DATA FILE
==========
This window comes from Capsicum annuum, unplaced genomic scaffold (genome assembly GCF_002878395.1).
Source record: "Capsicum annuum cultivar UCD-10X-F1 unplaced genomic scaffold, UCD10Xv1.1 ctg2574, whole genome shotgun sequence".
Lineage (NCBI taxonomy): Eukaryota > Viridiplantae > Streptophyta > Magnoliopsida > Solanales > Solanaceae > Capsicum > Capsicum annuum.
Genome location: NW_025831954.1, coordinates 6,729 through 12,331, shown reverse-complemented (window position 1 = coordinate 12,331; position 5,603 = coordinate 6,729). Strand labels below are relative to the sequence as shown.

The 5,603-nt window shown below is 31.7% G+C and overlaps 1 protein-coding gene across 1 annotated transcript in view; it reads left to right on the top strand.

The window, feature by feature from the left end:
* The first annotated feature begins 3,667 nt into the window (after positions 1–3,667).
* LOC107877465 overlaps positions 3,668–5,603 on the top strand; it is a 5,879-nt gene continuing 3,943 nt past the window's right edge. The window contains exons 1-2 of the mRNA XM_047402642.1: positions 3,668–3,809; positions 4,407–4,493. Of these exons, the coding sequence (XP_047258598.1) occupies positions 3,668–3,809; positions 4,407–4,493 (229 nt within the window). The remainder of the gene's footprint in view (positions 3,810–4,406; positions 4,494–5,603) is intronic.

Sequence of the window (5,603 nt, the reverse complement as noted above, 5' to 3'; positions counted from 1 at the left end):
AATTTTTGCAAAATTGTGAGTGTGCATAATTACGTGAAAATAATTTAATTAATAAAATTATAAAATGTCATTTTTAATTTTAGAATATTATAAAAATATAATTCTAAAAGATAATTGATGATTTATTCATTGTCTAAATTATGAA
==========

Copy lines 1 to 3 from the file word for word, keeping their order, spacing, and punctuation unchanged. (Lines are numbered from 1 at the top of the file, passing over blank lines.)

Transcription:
This window comes from Capsicum annuum, unplaced genomic scaffold (genome assembly GCF_002878395.1).
Source record: "Capsicum annuum cultivar UCD-10X-F1 unplaced genomic scaffold, UCD10Xv1.1 ctg2574, whole genome shotgun sequence".
Lineage (NCBI taxonomy): Eukaryota > Viridiplantae > Streptophyta > Magnoliopsida > Solanales > Solanaceae > Capsicum > Capsicum annuum.